While in Hungary, not only did I attend classes, but I also attended the International Kodaly Society Bi-Annual Conference. I went to many workshops that gave me a LOT of great ideas for this year.
One of my favorite workshops was with the wonderful Lucinda Geoghegan who also taught my singing games class. (See posts Here an Here to check out those games.) She is so great that everything during her workshop was new ideas from the class. Some ideas were "ah ha" moments, some were "how have I never thought of that?" moments and there were tons of new songs and ways to teach/ reinforce skills.
I decided to just list my 3 favorite ideas from this workshop. No handout this time :( but I will do my best to describe everything in as much detail as possible.
1. LYCRA Have you ever wanted a parachute but either didn't have the space for it, or the funds to get one? This was me until Lucinda's workshop. She uses a big piece of Lycra (you can get it at any fabric store). It stretches so a few, or a lot, of kids can use it at once and it is MUCH less expensive than a parachute. I got my piece (a yard and a half) for about $20 which will be reimbursed by my PTA if I remember to turn my receipt in :) It can do everything a parachute can do and you can get it in super fun colors or patterns to match your schools. This was one of those "how have I never thought of that?" moments.
|Swatches of the varieties of colors and patterns you can get of Lyrcra|
While the lycra was out Lucinda did a few things with it. One was just moving the fabric back and forth to the beat while a stuffed animal "sits" in the center of it- he of course likes to JUMP at the end of a song on a rest for example). In between repetitions she told one special student that the animal was talking to him and asked if the stuffed animal wanted to do the song again faster or slower. This gives students choices within limitations- which is a great way to involve students without them taking over the class.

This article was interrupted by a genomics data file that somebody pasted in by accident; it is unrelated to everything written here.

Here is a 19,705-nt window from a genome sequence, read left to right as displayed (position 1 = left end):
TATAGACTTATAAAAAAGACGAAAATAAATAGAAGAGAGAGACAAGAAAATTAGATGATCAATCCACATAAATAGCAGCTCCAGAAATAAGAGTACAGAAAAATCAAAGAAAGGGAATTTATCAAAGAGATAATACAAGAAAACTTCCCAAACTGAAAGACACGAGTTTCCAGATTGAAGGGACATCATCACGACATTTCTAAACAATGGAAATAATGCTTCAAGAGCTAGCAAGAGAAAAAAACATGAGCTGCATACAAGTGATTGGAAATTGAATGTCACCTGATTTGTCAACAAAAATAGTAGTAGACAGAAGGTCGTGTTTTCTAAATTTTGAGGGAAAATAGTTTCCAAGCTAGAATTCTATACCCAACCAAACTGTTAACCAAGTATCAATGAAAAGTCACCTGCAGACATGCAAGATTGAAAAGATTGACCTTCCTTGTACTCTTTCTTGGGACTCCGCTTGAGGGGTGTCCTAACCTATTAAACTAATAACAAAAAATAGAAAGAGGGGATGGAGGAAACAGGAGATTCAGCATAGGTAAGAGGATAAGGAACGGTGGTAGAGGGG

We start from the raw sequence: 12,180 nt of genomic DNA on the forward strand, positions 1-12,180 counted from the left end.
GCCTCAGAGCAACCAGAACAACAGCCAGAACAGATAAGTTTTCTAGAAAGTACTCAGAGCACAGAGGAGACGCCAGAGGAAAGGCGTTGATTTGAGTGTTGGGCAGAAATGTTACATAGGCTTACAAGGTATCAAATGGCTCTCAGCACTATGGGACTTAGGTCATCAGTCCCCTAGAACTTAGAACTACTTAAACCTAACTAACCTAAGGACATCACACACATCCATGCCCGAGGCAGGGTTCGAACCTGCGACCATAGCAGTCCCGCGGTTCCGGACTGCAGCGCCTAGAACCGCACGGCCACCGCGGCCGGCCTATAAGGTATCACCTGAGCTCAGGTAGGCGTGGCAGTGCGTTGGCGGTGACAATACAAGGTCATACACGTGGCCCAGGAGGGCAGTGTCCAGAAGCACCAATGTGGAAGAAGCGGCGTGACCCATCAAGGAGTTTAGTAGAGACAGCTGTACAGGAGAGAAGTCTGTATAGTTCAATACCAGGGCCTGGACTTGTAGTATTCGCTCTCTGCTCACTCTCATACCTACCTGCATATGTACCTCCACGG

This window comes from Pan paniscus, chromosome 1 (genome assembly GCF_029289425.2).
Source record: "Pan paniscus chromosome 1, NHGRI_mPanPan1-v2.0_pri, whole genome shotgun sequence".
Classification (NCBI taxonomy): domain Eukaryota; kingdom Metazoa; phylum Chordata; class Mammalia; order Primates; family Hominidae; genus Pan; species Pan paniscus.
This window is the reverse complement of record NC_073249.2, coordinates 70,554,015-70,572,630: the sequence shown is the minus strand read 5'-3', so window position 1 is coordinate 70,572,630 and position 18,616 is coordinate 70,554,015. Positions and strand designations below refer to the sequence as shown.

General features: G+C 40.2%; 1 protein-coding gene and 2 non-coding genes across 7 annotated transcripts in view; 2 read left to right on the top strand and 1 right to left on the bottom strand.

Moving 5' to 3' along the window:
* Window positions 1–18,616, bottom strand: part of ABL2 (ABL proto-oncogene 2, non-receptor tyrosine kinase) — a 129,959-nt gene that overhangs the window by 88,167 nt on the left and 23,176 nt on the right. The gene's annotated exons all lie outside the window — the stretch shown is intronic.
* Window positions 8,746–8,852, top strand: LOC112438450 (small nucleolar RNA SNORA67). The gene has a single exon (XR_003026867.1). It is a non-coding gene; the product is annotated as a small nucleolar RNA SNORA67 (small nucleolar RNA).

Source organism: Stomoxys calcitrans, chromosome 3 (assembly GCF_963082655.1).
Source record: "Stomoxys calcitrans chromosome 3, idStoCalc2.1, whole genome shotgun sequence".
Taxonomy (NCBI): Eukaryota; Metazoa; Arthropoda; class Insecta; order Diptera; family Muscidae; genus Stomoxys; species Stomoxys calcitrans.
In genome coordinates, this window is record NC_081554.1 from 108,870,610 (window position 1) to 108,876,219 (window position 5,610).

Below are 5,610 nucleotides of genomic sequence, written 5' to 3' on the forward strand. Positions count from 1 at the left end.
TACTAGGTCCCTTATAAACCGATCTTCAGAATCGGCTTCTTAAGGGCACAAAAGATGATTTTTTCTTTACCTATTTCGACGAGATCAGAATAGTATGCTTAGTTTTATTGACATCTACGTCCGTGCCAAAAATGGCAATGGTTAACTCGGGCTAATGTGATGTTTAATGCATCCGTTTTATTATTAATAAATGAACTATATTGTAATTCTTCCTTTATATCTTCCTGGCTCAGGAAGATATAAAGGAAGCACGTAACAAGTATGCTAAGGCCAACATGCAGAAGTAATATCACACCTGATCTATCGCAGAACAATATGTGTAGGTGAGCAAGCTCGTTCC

She also demonstrated high low un-conciously with the following game: coo coo cheery tree, can you change place with me (s-m-ss-m-ss-m-ss-m). During the song the students moved the lycra up (on the so's) and down (on the mis) to the heartbeat. After each round the teacher would choose someone to change places with OR call groups (boys, girls, 7 year olds, people wearing sandals) to all switch. You can also have a special student choose who to change with.
To put it away she said "shake it, shake it, shake it, shake it, shake it, shake it STOP! (students freeze)
She did that a few times. THEN she explained that when she says POP! instead of stop students are to clap their hands. This forces them to drop the lycra and the lycra can be balled up quickly and hidden.
|Rubber non-stick mat|
Queen Queen Caroline
Washed her hair with turpentine
Turpentine did make it shine
Queen Queen Caroline
To extend her Queen Queen Caroline Lucinda also changed the verse to King King Constantine at her signal (same chant, different name). When Queen Caroline was around she loved polka dots so we painted the castle with spots to the beat, but when the King came around we showed phrases because he liked smooth lines. Her signal was just "HERE COMES THE KING!!!!"
3. POLY-RHYTHMS- Even with the little ones Lucinda was already starting to do some 2/4 vs 6/8 work. She taught Tick Tock (see below) and a simple hand clap game to that (clap own hands, hit partners hands, repeat) and then she taught hickory dickory dock with the same game. As a challenge we stood in a circle and tried to do both at the same time (every other pair was a 2/4). The different timbres (singing and speaking) helped us to stay on our own parts. This is great to start prepping 6/8 un-conciously even with little ones. They love the challenge of part-work!
2/4 Tick tock, tick tock, goes my little clock
s m s m s l s s m
6/8 Hickory Dickory Dock, the Mouse ran up the clock. The clock struck one and down he came, Hickory Dickory Dock.
A few gems to remember from Lucinda: Children don't always need the technical terms (especially the really little ones)- rather, they should experience concepts and get to be kids. You can teach them the terms later. Music should be taught from the inside out and children OF ALL AGES (yes, even middle and high-schoolers) should move and feel the music.